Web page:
16 Days of Activism: Domestic Abuse in the LGBT+ Community: Are We Doing Enough?  

December 9, 2021

Robert Povall

As the 16 Days of Activism against Gender-Based Violence campaign nears its conclusion, it is important to reflect upon one of the communities most disproportionately affected by domestic abuse – the LGBT+ community.

There is increasing recognition that domestic abuse takes place outside the heteronormative paradigm of social life.[1]

Some statistics:

  • Almost 80% of trans people had experienced abuse from a partner or ex-partner.[2]
  • Bisexual women are almost twice as likely to be abused as heterosexual women.[3]
  • Sexual minority respondents report levels of intimate partner violence at rates equal to or higher than those of heterosexuals, including 37% of bisexual men and 26% of gay men experiencing rape, physical violence and/or stalking.[4]
  • Among rape victims, bisexual women experience rape earlier in life compared to heterosexual women.[5]
  • Domestic abuse is a ‘sizeable problem’ in same sexual relationships, many victims do not recognise abuse when it happens, and men underreport rape because they struggle to name their experience as such.[6]

Is society to blame?

Arbitrary societal norms which dictate what we should look like, how we should behave, how we should live our lives, or who we should love, often perpetuated by religious organizations and right-wing forces, puts those who do not fit within these narrowly defined definitions are at risk of gender-based violence.[7]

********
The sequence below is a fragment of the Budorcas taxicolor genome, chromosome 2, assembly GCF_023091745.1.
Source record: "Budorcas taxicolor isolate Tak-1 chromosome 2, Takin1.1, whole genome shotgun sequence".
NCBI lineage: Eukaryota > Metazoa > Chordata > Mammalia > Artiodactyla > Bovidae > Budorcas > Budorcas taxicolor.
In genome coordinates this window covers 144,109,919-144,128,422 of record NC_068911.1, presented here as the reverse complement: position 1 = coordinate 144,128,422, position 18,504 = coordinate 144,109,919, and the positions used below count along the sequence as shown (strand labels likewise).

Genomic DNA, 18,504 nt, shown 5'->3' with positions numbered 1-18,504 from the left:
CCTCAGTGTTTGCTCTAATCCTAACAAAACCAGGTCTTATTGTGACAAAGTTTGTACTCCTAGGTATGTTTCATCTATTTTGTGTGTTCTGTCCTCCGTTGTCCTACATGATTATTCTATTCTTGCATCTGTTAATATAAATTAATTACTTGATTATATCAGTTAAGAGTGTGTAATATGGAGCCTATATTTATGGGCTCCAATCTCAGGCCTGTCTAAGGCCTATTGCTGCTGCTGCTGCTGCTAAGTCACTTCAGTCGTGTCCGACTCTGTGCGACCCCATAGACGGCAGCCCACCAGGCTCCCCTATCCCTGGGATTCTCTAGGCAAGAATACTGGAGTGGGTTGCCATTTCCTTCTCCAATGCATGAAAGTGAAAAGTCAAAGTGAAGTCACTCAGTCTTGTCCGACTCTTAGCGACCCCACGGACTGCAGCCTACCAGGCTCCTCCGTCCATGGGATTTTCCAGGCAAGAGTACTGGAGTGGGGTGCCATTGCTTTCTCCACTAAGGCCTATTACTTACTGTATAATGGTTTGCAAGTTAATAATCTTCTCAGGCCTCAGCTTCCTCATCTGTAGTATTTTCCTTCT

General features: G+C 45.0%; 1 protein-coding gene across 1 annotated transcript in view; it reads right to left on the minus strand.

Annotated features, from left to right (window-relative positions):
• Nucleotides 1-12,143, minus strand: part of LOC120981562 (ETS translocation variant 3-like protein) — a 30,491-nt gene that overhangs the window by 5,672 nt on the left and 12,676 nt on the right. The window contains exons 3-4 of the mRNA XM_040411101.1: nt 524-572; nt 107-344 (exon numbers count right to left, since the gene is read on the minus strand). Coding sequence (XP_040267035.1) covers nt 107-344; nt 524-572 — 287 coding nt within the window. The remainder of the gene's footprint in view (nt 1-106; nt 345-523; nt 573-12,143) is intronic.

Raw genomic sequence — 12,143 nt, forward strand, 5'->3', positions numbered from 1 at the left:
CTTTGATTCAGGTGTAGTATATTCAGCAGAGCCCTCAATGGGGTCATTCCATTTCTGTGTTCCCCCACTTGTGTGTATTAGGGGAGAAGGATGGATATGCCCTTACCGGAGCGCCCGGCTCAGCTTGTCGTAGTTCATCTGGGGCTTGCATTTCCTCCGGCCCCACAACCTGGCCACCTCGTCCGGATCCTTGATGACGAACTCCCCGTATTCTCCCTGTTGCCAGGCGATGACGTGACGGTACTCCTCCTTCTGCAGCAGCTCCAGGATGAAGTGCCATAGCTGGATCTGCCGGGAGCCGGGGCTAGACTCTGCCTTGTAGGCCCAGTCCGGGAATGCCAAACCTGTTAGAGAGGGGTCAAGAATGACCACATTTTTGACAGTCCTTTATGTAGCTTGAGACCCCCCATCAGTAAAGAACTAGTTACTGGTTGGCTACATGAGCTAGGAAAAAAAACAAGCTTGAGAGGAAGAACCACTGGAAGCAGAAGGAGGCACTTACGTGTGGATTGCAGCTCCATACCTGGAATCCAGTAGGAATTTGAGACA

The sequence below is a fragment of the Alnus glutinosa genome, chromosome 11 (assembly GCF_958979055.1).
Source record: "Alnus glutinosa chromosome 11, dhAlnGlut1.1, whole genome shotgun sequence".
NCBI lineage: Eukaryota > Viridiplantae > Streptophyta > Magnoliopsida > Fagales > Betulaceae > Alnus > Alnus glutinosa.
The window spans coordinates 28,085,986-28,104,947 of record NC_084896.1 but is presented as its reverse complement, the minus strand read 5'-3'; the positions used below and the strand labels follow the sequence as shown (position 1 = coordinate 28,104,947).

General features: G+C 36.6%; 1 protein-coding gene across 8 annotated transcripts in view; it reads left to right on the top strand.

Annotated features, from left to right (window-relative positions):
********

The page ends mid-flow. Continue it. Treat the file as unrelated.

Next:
Domestic abuse within same-sex relationships is a significant problem but also one which is acutely underreported. Indeed, many male survivors of abuse, particularly that of a sexual nature, report difficulty in recognising it, let alone seeking support for it.

But is there a wider societal context at play?

Jurisdictions which criminalise LGBT+[8]:

  • 71 still criminalise private, consensual same-sex sexual activity, 43 criminalise the same between women.
  • 15 criminalise the gender identity and/or expression of transgender people.[9]
  • 11 have the death penalty as a potential punishment for private, consensual same-sex sexual activity.

Could it be the case that cultural and religious attitudes to homosexuality which, in some jurisdictions, includes its criminalisation, are fostering a higher likelihood of abusive behaviour both in perpetrators acting out of internalised homophobia and survivors failing to recognise abuse given their own adverse life experiences? Yes, in my view.

But what can you do?

If we take anything from the 16 Days of Activism campaign, it is the reminder that only by working together can we hope to eradicate abuse, and this includes after 10th December.

It is incumbent upon society at large to stand up to abuse wherever possible, irrespective of the perpetrator’s relationship to the victim. In doing so, can abusers be confronted with the fact that their behaviour will not be accepted, and can survivors feel seen, and understand that they deserve better.


[1] Breaking down barriers: exploring the potential for social care practice with trans survivors of domestic abuse, Michaela Rogers (9 February 2015)

[2] Out of sight, out of mind? Transgender People’s Experiences of Domestic Abuse, Scottish Transgender Alliance (August 2010).

[3] NISVS: 2010 Findings on Victimization by Sexual Orientation, NISVS (January 2013).

[4]  NISVS: An Overview of 2010 Findings on Victimization by Sexual Orientation, NISVS (January 2013).

[5] Ibid.

[6] Comparing Domestic Abuse in Same Sex and Heterosexual Relationships, Catherine Donovan et al (November 2006)

[7] 16 Days of Activism Against Gender-Based Violence, OutRight Action International (22 November 2019).

[8] Map of Countries that Criminalise LGBT People, Human Dignity Trust (2021)

[9] Ibid.